Wanted: PDP-8/f panel, RK05 (or compatible), 16 Sector RK05 packs, Altair 8800 CPU card, KD11-A, memory for 11/40.
              Available for trade: ASR-33 Teletype, IBM 5150, XT, Intel MDS 230, Many PCs and parts from the 5150 era onwards, DEC Storageworks HDDs, misc DIP ICs, OMNIBUS/UNIBUS/QBUS cards, 6502/8080/85/86/88/Z80 CPUs, Misc radio valves (vacuum tubes), C64, Amiga 1200, Sinclair ZX81/Spectrum/+/.

              Comment


                #8
                I believe timesharing is not possible on the 6120. There are certain registers and signals that are not available externally. Then again I could be totally wrong, so someone prove me wrong.
                PDP-8 and PDP-11 enthusiast. But enjoy most older PC stuff too.

                Comment


                  #9
                  Originally posted by tradde View Post
                  I believe timesharing is not possible on the 6120. There are certain registers and signals that are not available externally. Then again I could be totally wrong, so someone prove me wrong.
                  I think you are right about that. ISTR that the 6120 MMU swallows 62xx IOT instructions, making it difficult or impossible to detect and respond to them.

                  I have drawn MMU designs that are meant to supply time-sharing for the 6100 CPU. Never tested them, though.

                  Vince

                  Comment


                    #10
                    Wonder why it was designed like that? Guess they couldn't sell the bigger systems for time-sharing if the 6210 could handle it?
                    PDP-8 and PDP-11 enthusiast. But enjoy most older PC stuff too.

                    Comment


                      #11
                      I'd suspect more that the target market for the 61x0 line was embedded systems and dedicated office equipment (i.e. the DECMate, which was sold primarily as a standalone word processor despite being a fully-functional general-purpose computer,) and there was just no call for it in time-sharing applications by 1975,* when the -8 architecture was already over a decade old, let alone by the time the 6120 rolled out. But it's a good question, and I'd be curious to hear more about the behind-the-scenes story with that line of parts.

                      * (Then again, DEC rolled out the 8/A with timesharing option just a year prior...)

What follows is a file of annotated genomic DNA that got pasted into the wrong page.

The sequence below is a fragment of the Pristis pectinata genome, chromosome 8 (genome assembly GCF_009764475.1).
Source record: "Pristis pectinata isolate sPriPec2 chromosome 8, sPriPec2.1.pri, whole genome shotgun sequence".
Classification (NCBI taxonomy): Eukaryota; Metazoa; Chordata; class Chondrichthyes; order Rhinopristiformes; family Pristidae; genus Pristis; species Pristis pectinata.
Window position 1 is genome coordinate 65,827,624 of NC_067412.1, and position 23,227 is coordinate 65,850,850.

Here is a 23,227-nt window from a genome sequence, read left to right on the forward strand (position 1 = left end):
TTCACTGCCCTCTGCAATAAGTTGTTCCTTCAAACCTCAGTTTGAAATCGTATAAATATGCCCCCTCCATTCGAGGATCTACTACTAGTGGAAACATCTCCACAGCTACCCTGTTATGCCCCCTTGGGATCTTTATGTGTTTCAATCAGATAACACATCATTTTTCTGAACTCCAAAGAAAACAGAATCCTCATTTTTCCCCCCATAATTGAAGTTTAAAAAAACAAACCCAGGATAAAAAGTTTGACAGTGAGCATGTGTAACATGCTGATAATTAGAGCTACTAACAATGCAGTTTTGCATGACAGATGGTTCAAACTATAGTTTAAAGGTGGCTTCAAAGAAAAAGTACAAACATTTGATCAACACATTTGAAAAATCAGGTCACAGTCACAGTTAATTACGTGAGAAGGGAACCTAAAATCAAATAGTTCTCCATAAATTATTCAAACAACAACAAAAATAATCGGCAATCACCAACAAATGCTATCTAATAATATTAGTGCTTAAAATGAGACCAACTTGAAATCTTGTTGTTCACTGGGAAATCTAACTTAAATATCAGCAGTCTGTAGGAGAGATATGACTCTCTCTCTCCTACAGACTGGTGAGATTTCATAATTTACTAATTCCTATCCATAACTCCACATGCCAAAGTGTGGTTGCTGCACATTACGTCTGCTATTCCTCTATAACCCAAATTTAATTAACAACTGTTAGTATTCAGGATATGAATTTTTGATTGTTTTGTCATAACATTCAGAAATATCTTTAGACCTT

Last edited by commodorejohn; November 23, 2021, 05:21 PM.
                      Computers: Amiga 1200, DEC VAXStation 4000/60, DEC MicroPDP-11/73
                      Synthesizers: Roland JX-10/SH-09/MT-32/D-50, Yamaha DX7-II/V50/TX7/TG33/FB-01, Korg MS-20 Mini/ARP Odyssey/DW-8000/X5DR, Ensoniq SQ-80, E-mu Proteus/2, Moog Satellite, Oberheim SEM
                      "'Legacy code' often differs from its suggested alternative by actually working and scaling." - Bjarne Stroustrup

                      Comment


                        #12
                        Originally posted by commodorejohn View Post
                        * (Then again, DEC rolled out the 8/A with timesharing option just a year prior...)
                        And with its 128k memory option users could be swapped directly to another part of memory instead of to/from disk. Kinda neat.
                        PDP-8 and PDP-11 enthusiast. But enjoy most older PC stuff too.

                        Comment


                          #13
                          Did the TSS/8 installation at the Living Computer Museum in Seattle shut down? I never registered for an account on it, but I've seen demo videos from just before the pandemic hit. https://livingcomputers.org/Computer...TRAIGHT-8.aspx

                          Comment


                            #14
                            My understanding is that the Living Computer Museum is cold and dark and that all the employees have moved on to other jobs. The last news article I could find was from October of 2020 and was about the death of David Cameron, one of their engineers.

                            I just hate the idea that it probably won't be back.

                            I will probably fire up TSS/8 one of these years. It wouldn't be too difficult to hook up the 4 port M8319 (KL8A) to 4 ports on a PC and allow telnet access.

                            Sorry that does not help you today.
                            Doug Ingraham
                            2nd owner of Straight 8 SN1173
                            5 other PDP-8's including an 8/i and a DECSet 8000
                            SOL-20

                            Comment


                              #15
                              It was my dream to come to the US sometime and visit LCM... I wonder what would happen to the collection...
                              WTB: Case for Altair 8800 ...... Rolands Github projects